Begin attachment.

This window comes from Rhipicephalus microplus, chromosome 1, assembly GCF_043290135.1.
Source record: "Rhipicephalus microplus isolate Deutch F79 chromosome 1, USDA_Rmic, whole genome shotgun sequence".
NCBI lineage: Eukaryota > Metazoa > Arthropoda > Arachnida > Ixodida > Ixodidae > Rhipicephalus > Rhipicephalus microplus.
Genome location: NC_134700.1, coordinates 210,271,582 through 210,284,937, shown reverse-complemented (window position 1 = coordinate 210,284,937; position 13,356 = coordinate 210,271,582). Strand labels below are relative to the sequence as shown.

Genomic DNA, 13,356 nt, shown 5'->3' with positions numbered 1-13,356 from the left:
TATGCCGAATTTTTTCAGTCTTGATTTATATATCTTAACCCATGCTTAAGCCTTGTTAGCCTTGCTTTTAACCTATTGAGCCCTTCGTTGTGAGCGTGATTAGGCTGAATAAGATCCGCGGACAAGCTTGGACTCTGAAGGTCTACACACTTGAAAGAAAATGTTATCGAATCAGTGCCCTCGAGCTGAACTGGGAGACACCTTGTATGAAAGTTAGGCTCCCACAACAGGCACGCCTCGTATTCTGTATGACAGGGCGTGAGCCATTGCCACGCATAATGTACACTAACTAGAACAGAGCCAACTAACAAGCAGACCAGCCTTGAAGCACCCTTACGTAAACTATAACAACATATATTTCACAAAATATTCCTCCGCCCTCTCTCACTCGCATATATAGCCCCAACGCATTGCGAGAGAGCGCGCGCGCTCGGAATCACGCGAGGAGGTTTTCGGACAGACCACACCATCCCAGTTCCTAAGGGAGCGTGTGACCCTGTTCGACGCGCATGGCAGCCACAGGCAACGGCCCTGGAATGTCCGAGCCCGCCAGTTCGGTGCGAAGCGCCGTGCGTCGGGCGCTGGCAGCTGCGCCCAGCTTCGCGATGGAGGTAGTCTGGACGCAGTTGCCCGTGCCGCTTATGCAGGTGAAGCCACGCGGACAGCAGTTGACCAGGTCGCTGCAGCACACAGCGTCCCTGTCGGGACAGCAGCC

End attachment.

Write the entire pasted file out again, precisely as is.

This window comes from Rhipicephalus microplus, chromosome 1, assembly GCF_043290135.1.
Source record: "Rhipicephalus microplus isolate Deutch F79 chromosome 1, USDA_Rmic, whole genome shotgun sequence".
NCBI lineage: Eukaryota > Metazoa > Arthropoda > Arachnida > Ixodida > Ixodidae > Rhipicephalus > Rhipicephalus microplus.
Genome location: NC_134700.1, coordinates 210,271,582 through 210,284,937, shown reverse-complemented (window position 1 = coordinate 210,284,937; position 13,356 = coordinate 210,271,582). Strand labels below are relative to the sequence as shown.

Genomic DNA, 13,356 nt, shown 5'->3' with positions numbered 1-13,356 from the left:
TATGCCGAATTTTTTCAGTCTTGATTTATATATCTTAACCCATGCTTAAGCCTTGTTAGCCTTGCTTTTAACCTATTGAGCCCTTCGTTGTGAGCGTGATTAGGCTGAATAAGATCCGCGGACAAGCTTGGACTCTGAAGGTCTACACACTTGAAAGAAAATGTTATCGAATCAGTGCCCTCGAGCTGAACTGGGAGACACCTTGTATGAAAGTTAGGCTCCCACAACAGGCACGCCTCGTATTCTGTATGACAGGGCGTGAGCCATTGCCACGCATAATGTACACTAACTAGAACAGAGCCAACTAACAAGCAGACCAGCCTTGAAGCACCCTTACGTAAACTATAACAACATATATTTCACAAAATATTCCTCCGCCCTCTCTCACTCGCATATATAGCCCCAACGCATTGCGAGAGAGCGCGCGCGCTCGGAATCACGCGAGGAGGTTTTCGGACAGACCACACCATCCCAGTTCCTAAGGGAGCGTGTGACCCTGTTCGACGCGCATGGCAGCCACAGGCAACGGCCCTGGAATGTCCGAGCCCGCCAGTTCGGTGCGAAGCGCCGTGCGTCGGGCGCTGGCAGCTGCGCCCAGCTTCGCGATGGAGGTAGTCTGGACGCAGTTGCCCGTGCCGCTTATGCAGGTGAAGCCACGCGGACAGCAGTTGACCAGGTCGCTGCAGCACACAGCGTCCCTGTCGGGACAGCAGCC